3. At least Arizona does something respectable with the remains of the dead. I am not able to speak to how well they try to locate next of kin, but be grateful that they keep the remains in some way. In Florida they cremate them and then depending on which county it is, after 120 days they either throw the ashes out in the ocean or into and unmarked grave with all of the other unclaimed dead. I think across the nation they need to do a better job of looking for next of kin. In this age of internet surely it is easier to find people.

  4. so what if you are helping out someone who is homeless and they are staying with you and they die in your home are u liable for any costs related to burial or corner fees

    1. It is very unusual to house a stranger who is on the verge of death. Whenever someone dies in your house, you are supposed to call 911. In response to that call, the paramedics will come to confirm that the person has died and the police will come to ascertain whether criminal activity led to the death.

      If the homeowner is in possession of the body, but does not have a next of kin relationship or authority, the police will probably take and store the homeless person’s possessions and ask the homeowner for any available information about relatives and other affiliations (religious, military, etc…) of the person who died. Relatives can donate the body to the state anatomical board if they do not want to pay for cremation or burial.

      If there is no relative or authorized person (a guardian, for example) immediately available to authorize a funeral home to remove the body from your house, the police will arrange for transport to the county morgue until either relatives can be located or the maximum time for staying at the morgue has lapsed. When the body can no longer remain at the morgue, it will be handled according to the state’s unclaimed bodies law which will typically authorize either cremation or burial in a government-owned facility or donation to the state’s anatomical board. If the death has occurred in a very large city, there might even be municipal provisions for the body. See, for example, New York City’s system. http://www.nyc.gov/html/ocme/html/faq/faq.shtml.

  5. I found a grave on find a grave.com. with my father’s name Dennis Hilts, same birth year as my father. Died in 1986. I can’t find any information on any of this. How could I find out if it’s him. They said he was a homeless man. Please let me know what to do.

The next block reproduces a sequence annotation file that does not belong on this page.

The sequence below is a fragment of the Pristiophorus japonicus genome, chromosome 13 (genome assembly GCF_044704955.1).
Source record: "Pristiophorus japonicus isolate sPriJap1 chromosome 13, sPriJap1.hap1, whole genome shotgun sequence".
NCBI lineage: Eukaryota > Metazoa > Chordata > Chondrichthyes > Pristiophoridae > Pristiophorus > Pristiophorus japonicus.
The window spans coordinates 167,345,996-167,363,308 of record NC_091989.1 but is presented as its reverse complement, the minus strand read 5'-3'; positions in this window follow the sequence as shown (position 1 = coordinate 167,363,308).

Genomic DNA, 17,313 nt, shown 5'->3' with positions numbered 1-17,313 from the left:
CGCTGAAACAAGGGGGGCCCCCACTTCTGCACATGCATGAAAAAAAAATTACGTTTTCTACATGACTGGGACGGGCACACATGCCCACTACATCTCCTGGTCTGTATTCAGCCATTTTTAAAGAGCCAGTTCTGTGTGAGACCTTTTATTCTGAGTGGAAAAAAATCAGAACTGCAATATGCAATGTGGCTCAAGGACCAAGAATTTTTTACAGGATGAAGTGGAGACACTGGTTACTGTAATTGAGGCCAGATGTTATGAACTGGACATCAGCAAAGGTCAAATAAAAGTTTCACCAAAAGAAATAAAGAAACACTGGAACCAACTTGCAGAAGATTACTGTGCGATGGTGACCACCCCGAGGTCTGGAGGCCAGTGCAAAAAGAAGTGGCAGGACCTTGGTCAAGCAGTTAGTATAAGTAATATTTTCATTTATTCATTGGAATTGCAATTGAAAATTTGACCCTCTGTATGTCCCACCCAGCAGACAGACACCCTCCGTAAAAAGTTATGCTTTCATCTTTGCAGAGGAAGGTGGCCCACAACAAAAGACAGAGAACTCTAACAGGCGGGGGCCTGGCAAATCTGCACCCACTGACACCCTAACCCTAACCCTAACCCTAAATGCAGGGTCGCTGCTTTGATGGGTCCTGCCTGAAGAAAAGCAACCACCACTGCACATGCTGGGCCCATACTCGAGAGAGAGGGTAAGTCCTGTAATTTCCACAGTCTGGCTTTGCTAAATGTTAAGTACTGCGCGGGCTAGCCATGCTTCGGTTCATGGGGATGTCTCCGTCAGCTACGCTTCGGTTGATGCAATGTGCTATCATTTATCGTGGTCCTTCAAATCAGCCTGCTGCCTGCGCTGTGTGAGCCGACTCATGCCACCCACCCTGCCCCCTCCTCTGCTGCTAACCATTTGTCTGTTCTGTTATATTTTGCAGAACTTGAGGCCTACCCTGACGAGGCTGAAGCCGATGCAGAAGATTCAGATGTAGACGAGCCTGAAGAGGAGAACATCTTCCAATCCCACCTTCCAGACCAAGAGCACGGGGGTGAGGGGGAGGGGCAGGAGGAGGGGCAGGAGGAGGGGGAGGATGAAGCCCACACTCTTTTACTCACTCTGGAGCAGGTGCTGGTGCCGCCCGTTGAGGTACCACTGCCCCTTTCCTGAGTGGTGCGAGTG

1. Contact the owner of the cemetery. It might be a congregation, a larger religious organization (like a diocese), or a private company. The findagrave information should have told you the City and the name of the cemetery. With those two facts you can find the cemetery’s website and track down contact information for the cemetery’s office. Ask them if they can tell you some facts about the burial: who paid for it, whether and where an obituary was published, date of death, and anything else that they know about this decedent. Once you have a name, place, and date of death (not date of burial) contact the office of vital records in that state and order a death certificate. That will tell you how he died and whether it happened in a hospital. Just to be thorough, see that state’s unclaimed property records. Here is a portal to vital records offices. http://www.cdc.gov/nchs/w2w.htm Here is a link to unclaimed property offices: http://www.unclaimed.org/ Since this death happened nearly thirty years ago, you might not find any homeless agencies that would remember him, but you could contact the public library in the city where he died and ask them how you might search in newspapers from that era. There might have been a local homeless newspaper that he contributed to or in which he was quoted or described. There might have been an interview or an obituary in the main local paper. It can be hard to get police records, but you might also contact the police department for that city, tell them your story, and ask if they can help you locate archival records about him. If he really was homeless, there might have been times when he got picked-up by police for loitering or vagrancy or stealing food. I hope that this quest brings you peace.